Food & Drink

Black Restaurant Challenge Urges Diners to Try African-American-Owned Spots

Participating eateries will offer discounts and specials throughout February.



The inspiration for chef Casey Jenkins’ Black Restaurant Challenge dates back to the summer of 2014, when it seemed like everyone with a Facebook page was dumping a bucket of cold water on their head to boost awareness and collect funds for ALS research. The viral videos, which were reported to have raised more than $115 million for the cause, prompted Jenkins to create a social media campaign of his own.

“One day I was sitting at Terra Cafe having lunch, just relaxing and joking like I always do,” Jenkins recalls. “And I was on my phone looking at all of the Ice Bucket Challenge videos. I remember thinking, ‘Hey, we could do our own challenge.’”

His idea was to create an online charge urging locals to spend their dining dollars at two African-American-owned restaurants per week. Though it took a few years to work out the kinks, Jenkins—who formerly owned Darker Than Blue in Waverly and now operates Birdland Cafe on Belair Road—is finally gearing up to launch the inaugural Black Restaurant Challenge from February 3-25.

During that time, he is asking locals to frequent the participating eateries at least twice per week and post about their experiences on social media using the hashtag #BlackRestaurantChallenge.

“The thing that has always been a little troubling to me about Baltimore City is the lack of representation for African-American-owned restaurants,” Jenkins says. “You’re talking about a city that is comprised of over 60 percent African-Americans. We strive to put [these restaurants] out there ourselves.”

Throughout the past year, Jenkins has been meeting with city leaders including Visit Baltimore president and CEO Al Hutchinson, Downtown Partnership president Kirby Fowler, and Harbor Bank CEO Joseph Haskins Jr. to flesh out the concept and gain support.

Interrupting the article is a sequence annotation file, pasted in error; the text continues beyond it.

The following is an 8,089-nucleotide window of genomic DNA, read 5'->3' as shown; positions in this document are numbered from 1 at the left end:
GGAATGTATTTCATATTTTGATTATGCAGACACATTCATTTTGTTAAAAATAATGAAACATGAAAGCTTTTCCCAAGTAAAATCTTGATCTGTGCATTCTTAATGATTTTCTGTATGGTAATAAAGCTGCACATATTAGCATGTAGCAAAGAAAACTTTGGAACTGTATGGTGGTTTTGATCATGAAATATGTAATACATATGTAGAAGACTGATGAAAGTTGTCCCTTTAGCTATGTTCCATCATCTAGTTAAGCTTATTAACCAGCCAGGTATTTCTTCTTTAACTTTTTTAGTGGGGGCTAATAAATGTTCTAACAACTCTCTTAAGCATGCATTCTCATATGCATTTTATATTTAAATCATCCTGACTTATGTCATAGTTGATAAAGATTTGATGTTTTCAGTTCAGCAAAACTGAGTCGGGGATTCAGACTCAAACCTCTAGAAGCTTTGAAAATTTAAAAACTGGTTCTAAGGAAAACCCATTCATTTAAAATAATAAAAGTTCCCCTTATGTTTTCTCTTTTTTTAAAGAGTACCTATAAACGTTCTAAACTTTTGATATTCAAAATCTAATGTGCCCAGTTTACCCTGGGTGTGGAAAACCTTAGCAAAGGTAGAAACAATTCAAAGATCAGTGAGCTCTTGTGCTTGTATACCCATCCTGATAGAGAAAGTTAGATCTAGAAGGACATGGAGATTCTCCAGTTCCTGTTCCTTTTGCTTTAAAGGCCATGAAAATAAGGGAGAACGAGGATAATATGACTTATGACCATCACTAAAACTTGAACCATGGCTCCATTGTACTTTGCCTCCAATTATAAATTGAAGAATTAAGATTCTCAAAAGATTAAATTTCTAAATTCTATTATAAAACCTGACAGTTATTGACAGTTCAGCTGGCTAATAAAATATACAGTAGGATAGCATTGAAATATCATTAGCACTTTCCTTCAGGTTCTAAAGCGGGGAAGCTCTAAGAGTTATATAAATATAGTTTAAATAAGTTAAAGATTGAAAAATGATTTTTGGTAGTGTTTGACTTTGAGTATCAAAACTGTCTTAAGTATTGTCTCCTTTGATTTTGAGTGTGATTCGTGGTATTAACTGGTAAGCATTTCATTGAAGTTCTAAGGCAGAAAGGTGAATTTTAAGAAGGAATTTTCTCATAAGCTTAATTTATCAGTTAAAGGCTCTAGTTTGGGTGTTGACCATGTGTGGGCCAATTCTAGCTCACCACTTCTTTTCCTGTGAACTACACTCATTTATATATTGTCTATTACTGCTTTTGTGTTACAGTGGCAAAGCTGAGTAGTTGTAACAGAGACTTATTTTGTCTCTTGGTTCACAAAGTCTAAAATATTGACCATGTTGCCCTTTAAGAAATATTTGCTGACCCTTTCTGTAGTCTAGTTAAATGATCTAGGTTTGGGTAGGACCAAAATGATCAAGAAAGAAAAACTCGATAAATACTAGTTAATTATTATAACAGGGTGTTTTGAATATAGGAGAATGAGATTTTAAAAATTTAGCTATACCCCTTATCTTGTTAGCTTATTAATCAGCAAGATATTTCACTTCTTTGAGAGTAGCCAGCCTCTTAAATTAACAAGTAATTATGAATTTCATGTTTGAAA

“It only took one phone call to each one of these people,” he says. “It didn’t take much convincing to explain that this is a feather in the cap for tourism in Baltimore.”

The challenge will begin with a kick-off event featuring live music and bites from a handful of the participating eateries at the Baltimore Visitor Center on Friday, February 2. The free event, which has attracted interest from more than 40,000 people on Facebook, has reached its capacity, but there is room to RSVP on a waitlist.

Following the kickoff, chefs from African-American-owned restaurants throughout the city will be offering specials and discounts to help promote the three-week initiative. The participating eateries include downtown vegan soul food spot The Land of Kush, Terra Cafe in Charles Village, Peace & A Cup of Joe in Ridgely’s Delight, R. House pop-up The Urban Oyster, Teavolve in Harbor East, Sully’s Seafood & Barbecue on Belair Road, The Big Bean Theory inside the Mount Vernon Marketplace, Connie's Chicken & Waffles at Lexington Market, food truck Sharif’s House of Wraps, and Water for Chocolate in Upper Fells Point.

Water for Chocolate owner and executive chef Sean Guy says that he has already begun preparing for the influx of diners—testing possible specials such as charred octopus and scallops, and teriyaki chicken livers with bacon-parmesan grits and poached eggs. Guy mentions that, compared to other city-wide dining promotions that lock owners into a fixed price point, the Black Restaurant Challenge allows him more flexibility.

“It’s tough for me to participate in the regular Restaurant Week because I have to set my price point at a place where I can compete,” he says. “With this, the parameters were a little wider. It’s going to give the consumers a look at a variety of cuisine and what there is to offer here. It’s a good deal.”

Looking ahead, Jenkins is already hoping to expand the challenge, with possible plans to launch a summer iteration corresponding with Juneteenth (the anniversary celebrating the abolition of U.S. slavery), and has even been asked to speak about his experience organizing the event at an African-American chefs conference in Atlanta this March.

“There are some solid African-American-owned restaurants in this city,” Jenkins says. “You just have to give them a chance.”



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